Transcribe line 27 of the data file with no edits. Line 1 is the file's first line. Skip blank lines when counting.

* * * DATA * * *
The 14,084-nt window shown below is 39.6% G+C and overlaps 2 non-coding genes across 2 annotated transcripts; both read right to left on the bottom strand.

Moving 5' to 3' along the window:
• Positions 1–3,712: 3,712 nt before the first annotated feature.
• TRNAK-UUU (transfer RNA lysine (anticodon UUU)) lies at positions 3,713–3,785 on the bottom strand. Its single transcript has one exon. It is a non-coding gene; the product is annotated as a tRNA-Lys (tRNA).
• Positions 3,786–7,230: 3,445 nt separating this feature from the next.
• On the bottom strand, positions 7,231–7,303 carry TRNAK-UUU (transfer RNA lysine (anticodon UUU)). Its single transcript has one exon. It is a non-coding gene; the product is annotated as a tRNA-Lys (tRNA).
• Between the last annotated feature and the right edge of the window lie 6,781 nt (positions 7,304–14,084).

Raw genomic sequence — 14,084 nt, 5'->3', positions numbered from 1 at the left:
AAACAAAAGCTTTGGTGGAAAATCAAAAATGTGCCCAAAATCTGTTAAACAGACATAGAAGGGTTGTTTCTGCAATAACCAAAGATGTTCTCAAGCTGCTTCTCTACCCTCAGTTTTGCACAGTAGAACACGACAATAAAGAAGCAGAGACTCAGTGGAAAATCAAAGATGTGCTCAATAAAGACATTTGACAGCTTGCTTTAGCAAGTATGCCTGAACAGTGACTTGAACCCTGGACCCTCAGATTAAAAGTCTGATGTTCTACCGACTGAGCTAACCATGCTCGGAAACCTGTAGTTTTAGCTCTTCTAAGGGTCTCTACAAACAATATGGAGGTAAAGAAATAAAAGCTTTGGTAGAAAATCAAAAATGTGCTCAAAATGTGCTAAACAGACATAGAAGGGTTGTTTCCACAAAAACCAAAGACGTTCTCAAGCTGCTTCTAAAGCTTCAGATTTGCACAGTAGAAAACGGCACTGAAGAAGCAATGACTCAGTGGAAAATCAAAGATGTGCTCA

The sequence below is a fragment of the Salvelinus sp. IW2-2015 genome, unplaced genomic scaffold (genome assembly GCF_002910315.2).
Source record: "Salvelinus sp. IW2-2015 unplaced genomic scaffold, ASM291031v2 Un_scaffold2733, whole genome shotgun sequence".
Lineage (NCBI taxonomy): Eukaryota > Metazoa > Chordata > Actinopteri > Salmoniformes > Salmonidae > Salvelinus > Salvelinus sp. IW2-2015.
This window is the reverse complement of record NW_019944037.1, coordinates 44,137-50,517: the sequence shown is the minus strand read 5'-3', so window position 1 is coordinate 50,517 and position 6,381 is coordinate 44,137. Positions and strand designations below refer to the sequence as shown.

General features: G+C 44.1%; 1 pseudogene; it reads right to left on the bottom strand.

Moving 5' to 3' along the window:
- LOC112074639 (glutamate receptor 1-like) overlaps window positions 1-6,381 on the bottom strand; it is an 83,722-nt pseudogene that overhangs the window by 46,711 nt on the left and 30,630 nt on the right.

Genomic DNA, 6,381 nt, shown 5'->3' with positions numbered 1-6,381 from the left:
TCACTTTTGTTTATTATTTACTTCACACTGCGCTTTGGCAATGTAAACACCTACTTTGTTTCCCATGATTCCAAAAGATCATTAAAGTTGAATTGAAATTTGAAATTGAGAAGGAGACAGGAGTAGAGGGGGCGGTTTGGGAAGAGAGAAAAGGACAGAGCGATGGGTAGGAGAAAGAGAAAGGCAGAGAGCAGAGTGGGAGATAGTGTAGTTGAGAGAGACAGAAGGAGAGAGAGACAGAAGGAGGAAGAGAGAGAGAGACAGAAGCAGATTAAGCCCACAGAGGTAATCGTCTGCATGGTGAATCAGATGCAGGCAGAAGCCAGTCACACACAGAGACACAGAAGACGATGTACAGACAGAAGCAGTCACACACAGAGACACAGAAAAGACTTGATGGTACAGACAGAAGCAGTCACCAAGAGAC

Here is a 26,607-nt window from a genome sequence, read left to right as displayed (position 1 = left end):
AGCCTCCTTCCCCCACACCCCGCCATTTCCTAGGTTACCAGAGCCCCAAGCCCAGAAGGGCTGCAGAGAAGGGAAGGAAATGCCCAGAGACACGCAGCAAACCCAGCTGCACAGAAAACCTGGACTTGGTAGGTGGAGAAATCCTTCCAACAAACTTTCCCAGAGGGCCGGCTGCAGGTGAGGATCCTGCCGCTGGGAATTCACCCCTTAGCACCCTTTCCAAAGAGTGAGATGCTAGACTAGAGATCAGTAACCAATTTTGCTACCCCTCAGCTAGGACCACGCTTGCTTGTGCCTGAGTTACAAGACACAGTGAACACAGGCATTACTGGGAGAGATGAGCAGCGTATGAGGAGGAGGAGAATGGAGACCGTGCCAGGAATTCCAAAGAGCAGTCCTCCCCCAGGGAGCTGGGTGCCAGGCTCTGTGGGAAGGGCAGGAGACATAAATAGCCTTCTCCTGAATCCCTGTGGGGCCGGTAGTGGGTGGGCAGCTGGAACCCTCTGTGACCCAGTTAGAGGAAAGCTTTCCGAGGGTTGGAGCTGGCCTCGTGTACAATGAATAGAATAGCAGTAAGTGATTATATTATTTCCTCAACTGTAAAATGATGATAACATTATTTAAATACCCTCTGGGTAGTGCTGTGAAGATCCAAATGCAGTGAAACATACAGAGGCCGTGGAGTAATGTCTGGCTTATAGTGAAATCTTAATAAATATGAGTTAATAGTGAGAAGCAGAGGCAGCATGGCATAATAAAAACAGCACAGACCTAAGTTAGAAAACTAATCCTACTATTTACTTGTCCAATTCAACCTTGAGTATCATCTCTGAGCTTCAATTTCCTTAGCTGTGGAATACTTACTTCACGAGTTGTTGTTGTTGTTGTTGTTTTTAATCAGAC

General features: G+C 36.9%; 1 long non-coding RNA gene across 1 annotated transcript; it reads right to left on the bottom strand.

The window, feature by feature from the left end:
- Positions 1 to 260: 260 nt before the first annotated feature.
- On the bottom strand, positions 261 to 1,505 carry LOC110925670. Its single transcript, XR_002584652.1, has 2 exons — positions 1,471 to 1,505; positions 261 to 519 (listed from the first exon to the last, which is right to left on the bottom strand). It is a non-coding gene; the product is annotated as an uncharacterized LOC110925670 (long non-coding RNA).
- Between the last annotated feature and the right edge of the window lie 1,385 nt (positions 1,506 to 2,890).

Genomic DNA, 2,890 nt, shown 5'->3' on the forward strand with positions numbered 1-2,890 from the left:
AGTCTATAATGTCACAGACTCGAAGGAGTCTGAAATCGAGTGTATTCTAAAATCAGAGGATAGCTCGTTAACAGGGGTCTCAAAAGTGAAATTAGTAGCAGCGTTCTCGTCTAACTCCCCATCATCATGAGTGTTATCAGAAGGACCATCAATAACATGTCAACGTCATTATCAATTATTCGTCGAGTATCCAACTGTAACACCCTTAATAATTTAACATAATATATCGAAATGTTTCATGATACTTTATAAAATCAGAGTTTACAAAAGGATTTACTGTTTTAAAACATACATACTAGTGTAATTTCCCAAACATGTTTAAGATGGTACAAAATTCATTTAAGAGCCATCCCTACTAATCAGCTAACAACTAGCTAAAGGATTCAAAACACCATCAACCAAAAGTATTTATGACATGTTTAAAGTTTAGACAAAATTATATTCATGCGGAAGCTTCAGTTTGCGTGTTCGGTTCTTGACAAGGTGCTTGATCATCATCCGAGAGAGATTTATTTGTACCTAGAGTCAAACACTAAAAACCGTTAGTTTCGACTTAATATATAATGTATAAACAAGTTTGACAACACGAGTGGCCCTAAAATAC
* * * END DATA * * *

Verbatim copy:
AGTCTATAATGTCACAGACTCGAAGGAGTCTGAAATCGAGTGTATTCTAAAATCAGAGGATAGCTCGTTAACAGGGGTCTCAAAAGTGAAATTAGTAGCAGCGTTCTCGTCTAACTCCCCATCATCATGAGTGTTATCAGAAGGACCATCAATAACATGTCAACGTCATTATCAATTATTCGTCGAGTATCCAACTGTAACACCCTTAATAATTTAACATAATATATCGAAATGTTTCATGATACTTTATAAAATCAGAGTTTACAAAAGGATTTACTGTTTTAAAACATACATACTAGTGTAATTTCCCAAACATGTTTAAGATGGTACAAAATTCATTTAAGAGCCATCCCTACTAATCAGCTAACAACTAGCTAAAGGATTCAAAACACCATCAACCAAAAGTATTTATGACATGTTTAAAGTTTAGACAAAATTATATTCATGCGGAAGCTTCAGTTTGCGTGTTCGGTTCTTGACAAGGTGCTTGATCATCATCCGAGAGAGATTTATTTGTACCTAGAGTCAAACACTAAAAACCGTTAGTTTCGACTTAATATATAATGTATAAACAAGTTTGACAACACGAGTGGCCCTAAAATAC